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‘Missional’ leaders connect at SBC


SAN ANTONIO (BP)–“A Gathering for Missional Leaders” June 11 was sponsored by the Southern Baptist North American Mission Board to help “missional” church leaders “connect with their counterparts, discuss issues of church and culture and learn yet more innovative ways to reach people with the Gospel,” said Mike Cogland of NAMB’s Center for Missional Research and its Missional Network.

Cogland said missional leaders and churches are those that think like missionaries –- understanding the culture of the people they are trying to reach and creating a church environment that connects with that culture.

“This is a conversation we want to be a part of,” NAMB’s new president, Geoff Hammond, told a crowd of about 400.

“As the North American Mission Board, we understand that North America is a mission field,” Hammond said. “We understand that as we seek to be effective at sharing Christ, planting churches and sending missionaries, we have to figure out how to be relevant in culture, be cross-cultural and bring the Gospel to areas we may have very little context with.”

One of the meeting’s speakers, Bob Roberts, founder of Glocalnet and senior pastor of NorthWood Church in Keller, Texas, said missional “means total abandonment of self up to and including being willing to lose your life for the Lord’s work. We don’t have time to horse around. It’s serious business.”

Roberts mentioned several traits of the missional church movement which, he said, actually started in Asia and Africa before coming to the United States.

“The missional movement has started and is spreading,” he said. “It has caused a shift in Christianity geographically, politically and numerically. We [Americans] used to show up and tell other countries how to do ministry. The tables have turned. Now, I learn more from pastors from Vietnam, China, the Middle East and Africa than I learn anywhere else.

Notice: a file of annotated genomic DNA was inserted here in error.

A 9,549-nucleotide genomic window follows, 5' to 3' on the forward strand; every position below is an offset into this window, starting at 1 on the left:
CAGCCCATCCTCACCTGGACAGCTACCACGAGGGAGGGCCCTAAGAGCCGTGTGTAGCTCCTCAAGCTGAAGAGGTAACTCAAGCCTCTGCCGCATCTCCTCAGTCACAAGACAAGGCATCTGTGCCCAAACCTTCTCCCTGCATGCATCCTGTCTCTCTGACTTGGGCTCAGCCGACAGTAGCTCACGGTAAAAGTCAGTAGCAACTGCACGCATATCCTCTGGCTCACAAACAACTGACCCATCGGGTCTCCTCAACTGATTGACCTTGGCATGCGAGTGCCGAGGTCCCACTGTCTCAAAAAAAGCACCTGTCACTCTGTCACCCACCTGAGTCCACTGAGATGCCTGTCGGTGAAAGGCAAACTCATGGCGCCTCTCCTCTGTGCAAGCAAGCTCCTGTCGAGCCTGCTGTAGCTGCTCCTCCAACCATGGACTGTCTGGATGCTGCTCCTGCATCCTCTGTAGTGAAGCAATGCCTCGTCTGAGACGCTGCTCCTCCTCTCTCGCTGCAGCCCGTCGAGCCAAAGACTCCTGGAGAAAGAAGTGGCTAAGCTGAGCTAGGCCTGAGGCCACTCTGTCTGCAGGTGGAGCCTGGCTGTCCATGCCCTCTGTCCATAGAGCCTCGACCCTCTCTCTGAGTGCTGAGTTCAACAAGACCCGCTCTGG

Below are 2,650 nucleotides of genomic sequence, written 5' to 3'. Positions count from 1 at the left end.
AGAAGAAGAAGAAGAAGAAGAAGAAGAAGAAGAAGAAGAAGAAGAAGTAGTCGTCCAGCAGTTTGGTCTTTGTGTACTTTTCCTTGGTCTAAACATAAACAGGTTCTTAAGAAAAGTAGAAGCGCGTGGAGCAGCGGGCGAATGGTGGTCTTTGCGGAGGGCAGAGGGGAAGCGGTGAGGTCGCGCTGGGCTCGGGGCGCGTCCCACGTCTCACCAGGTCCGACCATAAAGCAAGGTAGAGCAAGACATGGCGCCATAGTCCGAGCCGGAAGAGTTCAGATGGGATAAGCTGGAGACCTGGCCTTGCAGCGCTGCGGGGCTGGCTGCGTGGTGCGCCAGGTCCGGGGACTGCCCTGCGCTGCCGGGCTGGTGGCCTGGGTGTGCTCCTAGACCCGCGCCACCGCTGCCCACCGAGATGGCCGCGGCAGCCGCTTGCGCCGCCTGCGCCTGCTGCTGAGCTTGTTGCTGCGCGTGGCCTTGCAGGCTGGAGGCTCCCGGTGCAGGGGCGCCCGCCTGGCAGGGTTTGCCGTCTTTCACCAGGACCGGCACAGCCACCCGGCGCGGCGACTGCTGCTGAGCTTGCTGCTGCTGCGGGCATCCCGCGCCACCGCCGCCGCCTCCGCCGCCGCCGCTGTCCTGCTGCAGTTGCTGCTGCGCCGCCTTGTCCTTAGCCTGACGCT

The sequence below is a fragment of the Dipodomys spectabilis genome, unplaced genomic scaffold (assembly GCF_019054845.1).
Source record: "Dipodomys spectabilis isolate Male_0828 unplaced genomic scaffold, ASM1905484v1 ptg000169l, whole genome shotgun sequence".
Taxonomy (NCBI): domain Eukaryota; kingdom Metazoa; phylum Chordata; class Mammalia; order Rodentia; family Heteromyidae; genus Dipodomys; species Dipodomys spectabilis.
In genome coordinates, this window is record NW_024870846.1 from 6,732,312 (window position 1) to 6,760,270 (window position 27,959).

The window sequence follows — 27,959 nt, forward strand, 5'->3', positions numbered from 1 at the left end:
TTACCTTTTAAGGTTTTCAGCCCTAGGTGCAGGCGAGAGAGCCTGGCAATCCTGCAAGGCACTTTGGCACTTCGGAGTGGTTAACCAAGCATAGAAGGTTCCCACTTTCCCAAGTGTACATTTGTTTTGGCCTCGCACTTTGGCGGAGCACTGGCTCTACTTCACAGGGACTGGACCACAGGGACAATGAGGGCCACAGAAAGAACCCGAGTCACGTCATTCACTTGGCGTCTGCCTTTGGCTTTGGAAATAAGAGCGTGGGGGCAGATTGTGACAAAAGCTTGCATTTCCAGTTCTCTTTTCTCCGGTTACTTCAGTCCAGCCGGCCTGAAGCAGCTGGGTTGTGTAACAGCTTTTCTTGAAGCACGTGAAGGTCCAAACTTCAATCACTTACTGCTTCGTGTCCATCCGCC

Missional leaders in such countries “don’t care whether it’s a mega-church, house church, traditional or contemporary. They just love Jesus. It’s all fine with them,” Roberts said.

“We in America are still tinkering with the worship service. Let’s get over it! It’s not the important thing,” Roberts asserted. “Church is more than a worship service. It starts with worship but what counts is that you worship God, period. The fact that we argue so much over stupid things is proof we don’t love the marvelous Savior as much as we should.”

Missional churches, Roberts said, are opportunity-recognizing; immediately obedient; have a bias for action; are transforming and holistic; and are global.

“Used to, it was popular to think globally but act locally,” Roberts observed. “Those days are over. Today, you must think globally and act globally if you’re going to survive globally.”

There’s no such thing as North American missions, European missions or Asian missions, Roberts continued. “It’s all one body and one mission field. We talk like that because we’ve always seen the world as segmented continents. That world no longer exists.